Black Tie White Noise was the beginning of David Bowie's return from the wilderness of post-Let's Dance, the first indication that he was regaining his creative spark. To say as much suggests that it's a bit of a lost classic, when it's rather a sporadically intriguing transitional album, finding Bowie balancing the commercial dance-rock of Let's Dance with artier inclinations from his Berlin period, all the while trying to draw on the past by working with former Spider from Mars guitarist Mick Ronson, collaborating with Let's Dance producer Nile Rodgers, and even covering inspiration Scott Walker's "Nite Flights."
R.I.P. David Bowie, music’s greatest innovator has died at age of 69.
The first in a series of career-spanning comprehensive box sets, Five Years 1969-1973 chronicles the beginning of David Bowie's legend by boxing all of his officially released music during those early years. This amounts to six studio albums – 1969's David Bowie (aka Space Oddity); 1970's The Man Who Sold the World; 1971's Hunky Dory; 1972's The Rise & Fall of Ziggy Stardust & the Spiders from Mars; Aladdin Sane, and Pin Ups (both from 1973); a pair of live albums (Ziggy Stardust: The Motion Picture Soundtrack and Live in Santa Monica '72, both released long after these five years) and a two-CD collection of non-LP tracks called Re:Call, plus Ken Scott's 2003 mix of Rise & Fall of Ziggy Stardust. That list suggests how "officially released" is a guideline that's easily bent.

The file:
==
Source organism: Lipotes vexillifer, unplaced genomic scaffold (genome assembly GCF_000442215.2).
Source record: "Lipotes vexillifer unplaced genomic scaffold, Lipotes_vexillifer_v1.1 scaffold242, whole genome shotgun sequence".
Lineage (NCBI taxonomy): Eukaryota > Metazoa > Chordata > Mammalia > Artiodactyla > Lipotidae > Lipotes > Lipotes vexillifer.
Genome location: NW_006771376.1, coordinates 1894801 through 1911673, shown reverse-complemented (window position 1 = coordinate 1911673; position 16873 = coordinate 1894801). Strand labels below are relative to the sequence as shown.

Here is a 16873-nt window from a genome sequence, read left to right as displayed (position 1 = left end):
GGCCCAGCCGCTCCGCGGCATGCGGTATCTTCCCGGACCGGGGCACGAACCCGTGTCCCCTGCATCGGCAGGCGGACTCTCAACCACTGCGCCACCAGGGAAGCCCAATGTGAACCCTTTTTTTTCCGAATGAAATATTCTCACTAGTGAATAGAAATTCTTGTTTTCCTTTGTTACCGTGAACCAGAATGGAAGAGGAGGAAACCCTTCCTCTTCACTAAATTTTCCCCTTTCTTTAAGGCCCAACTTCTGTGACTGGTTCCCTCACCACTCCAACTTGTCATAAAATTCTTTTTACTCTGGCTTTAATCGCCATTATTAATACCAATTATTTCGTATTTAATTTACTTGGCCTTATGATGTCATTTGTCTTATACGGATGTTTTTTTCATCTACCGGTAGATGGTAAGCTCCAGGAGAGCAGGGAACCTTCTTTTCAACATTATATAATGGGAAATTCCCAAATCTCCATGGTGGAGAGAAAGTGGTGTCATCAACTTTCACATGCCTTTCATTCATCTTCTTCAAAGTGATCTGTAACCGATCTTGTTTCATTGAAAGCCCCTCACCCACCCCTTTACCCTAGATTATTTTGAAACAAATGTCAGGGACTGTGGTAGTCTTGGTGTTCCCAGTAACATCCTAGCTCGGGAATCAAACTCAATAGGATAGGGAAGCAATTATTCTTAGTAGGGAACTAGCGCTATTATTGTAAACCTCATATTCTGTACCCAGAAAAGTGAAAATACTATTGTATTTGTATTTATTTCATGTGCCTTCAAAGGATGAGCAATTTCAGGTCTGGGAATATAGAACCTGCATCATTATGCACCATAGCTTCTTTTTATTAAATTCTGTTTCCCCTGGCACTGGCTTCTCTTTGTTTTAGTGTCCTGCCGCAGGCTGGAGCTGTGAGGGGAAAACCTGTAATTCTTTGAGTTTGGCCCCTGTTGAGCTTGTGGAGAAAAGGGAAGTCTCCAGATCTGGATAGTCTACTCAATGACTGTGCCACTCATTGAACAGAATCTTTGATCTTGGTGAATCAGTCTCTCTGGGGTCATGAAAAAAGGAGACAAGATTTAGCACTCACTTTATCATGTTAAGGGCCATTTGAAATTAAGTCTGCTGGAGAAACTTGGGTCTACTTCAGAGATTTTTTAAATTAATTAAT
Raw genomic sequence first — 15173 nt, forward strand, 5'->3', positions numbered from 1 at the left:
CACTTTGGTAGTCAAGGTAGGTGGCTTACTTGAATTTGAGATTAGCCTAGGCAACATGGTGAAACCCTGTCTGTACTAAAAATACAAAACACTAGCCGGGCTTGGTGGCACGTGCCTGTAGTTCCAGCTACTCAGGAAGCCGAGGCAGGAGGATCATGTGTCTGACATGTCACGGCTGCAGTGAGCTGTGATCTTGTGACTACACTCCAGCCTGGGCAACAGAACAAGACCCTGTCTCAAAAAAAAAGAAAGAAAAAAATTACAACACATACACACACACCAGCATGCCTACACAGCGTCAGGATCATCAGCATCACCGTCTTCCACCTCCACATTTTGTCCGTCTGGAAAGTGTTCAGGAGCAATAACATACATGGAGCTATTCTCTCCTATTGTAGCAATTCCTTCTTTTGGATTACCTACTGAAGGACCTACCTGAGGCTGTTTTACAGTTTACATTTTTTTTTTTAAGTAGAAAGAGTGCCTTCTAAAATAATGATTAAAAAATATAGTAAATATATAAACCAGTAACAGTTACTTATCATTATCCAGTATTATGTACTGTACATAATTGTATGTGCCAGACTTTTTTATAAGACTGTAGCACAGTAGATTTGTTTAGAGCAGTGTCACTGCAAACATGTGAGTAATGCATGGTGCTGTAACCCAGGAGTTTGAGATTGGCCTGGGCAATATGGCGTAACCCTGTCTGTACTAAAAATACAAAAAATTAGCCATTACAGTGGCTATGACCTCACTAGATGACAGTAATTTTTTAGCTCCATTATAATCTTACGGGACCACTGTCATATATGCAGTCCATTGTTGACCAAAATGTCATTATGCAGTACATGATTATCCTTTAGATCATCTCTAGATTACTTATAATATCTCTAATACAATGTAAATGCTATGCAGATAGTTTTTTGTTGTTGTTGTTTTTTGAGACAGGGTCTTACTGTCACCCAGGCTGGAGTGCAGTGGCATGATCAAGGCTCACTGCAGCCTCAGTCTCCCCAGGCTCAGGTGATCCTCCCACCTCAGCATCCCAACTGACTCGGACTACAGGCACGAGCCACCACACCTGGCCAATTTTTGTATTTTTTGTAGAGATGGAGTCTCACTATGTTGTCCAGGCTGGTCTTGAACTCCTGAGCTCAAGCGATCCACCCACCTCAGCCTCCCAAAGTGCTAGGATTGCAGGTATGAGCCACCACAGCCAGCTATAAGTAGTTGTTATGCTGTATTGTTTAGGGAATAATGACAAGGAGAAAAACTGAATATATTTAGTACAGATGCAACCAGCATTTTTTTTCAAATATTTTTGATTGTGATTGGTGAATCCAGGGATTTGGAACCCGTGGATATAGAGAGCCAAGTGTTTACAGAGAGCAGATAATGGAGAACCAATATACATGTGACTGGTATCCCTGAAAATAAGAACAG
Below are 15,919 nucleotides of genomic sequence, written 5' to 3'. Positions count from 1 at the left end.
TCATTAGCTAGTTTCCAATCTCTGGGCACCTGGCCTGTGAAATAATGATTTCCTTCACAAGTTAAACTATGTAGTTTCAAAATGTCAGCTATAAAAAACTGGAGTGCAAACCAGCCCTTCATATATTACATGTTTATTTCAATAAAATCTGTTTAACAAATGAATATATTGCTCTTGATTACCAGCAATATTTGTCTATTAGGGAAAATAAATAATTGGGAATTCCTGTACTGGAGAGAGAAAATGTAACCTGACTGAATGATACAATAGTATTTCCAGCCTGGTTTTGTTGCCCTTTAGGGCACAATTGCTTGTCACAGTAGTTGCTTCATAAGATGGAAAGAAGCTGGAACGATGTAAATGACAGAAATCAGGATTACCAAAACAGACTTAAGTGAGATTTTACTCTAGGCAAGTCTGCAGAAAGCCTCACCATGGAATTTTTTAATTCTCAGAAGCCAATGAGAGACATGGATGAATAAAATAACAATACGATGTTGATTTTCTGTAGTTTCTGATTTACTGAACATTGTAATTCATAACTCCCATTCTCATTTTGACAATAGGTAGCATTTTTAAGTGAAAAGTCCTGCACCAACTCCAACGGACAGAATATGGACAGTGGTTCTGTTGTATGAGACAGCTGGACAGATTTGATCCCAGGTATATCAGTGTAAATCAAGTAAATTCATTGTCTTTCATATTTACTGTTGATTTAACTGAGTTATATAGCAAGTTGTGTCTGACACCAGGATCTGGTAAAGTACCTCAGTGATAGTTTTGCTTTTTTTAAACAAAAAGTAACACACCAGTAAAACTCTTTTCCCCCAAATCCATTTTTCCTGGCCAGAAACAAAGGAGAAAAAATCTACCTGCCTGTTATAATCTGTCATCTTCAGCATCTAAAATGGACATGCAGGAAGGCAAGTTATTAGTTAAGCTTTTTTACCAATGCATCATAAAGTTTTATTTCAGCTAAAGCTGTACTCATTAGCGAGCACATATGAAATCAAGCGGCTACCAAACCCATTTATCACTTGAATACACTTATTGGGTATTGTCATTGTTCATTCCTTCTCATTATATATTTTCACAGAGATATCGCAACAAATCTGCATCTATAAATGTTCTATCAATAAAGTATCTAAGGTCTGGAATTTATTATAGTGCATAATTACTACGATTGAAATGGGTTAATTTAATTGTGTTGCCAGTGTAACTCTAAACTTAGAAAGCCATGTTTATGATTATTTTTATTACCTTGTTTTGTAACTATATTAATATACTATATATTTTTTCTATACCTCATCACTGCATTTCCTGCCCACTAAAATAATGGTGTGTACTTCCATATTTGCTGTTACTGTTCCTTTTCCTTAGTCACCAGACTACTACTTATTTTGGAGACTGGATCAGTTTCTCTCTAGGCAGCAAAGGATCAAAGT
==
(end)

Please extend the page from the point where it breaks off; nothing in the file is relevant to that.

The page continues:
As Black Saint and Soul Note continue their boxed set "Complete Recordings Of" series in 2011, this volume by Lester Bowie is one of the most diverse. Containing three discs cut over a decade, it reflects the numerous dimensions in Bowie's musical persona, from fiery improviser to post-modern formalist and engaged ensemble member, and above all, his love for the entire jazz, blues, and gospel music traditions. The first disc in the collection is 1978's 5th Power. It's the only title here that showcases Bowie actually leading an ensemble under his own name. His session personnel for the date were saxophonist Arthur Blythe, pianist Amina Claudine Myers (who also sings on the rousing gospel-jazz of "God Has Smiled on Me"), bassist Malachi Favors, and drummer Philip Wilson.
Recorded live at Madison Square Garden, New York City - January 9, 1997. The purpose was a charity concert for celebrating David Bowie's 50th birthday. Many friends of the artist took actively part at this event, therefore it is referred to as an album of "David Bowie & Friends": Dave Grohl and his Foo Fighters, Lou Reed, Robert Smith (The Cure), Billy Corgan (Smashing Pumpkins), Sonic Youth. For many years this Live album has circulated as a bootleg, now it has been officially released in April 2011.
Looking back at The Black Angels' 13-year career, it's a wonder it took the group so long to name an album Death Song. The Austin-based collective originally took its name from The Velvet Underground classic "The Black Angel's Death Song," as befits its dark, droning take on hard-edged psychedelia. The Black Angels' Death Song, however, is far from some kind of VU tribute. While continuing to evolve the seething, hypnotic tradition laid down by Lou Reed, John Cale, and company in the 1960s, The Black Angels have delivered an enormous and frighteningly timely fifth album full of uniquely trippy anthems to oblivion.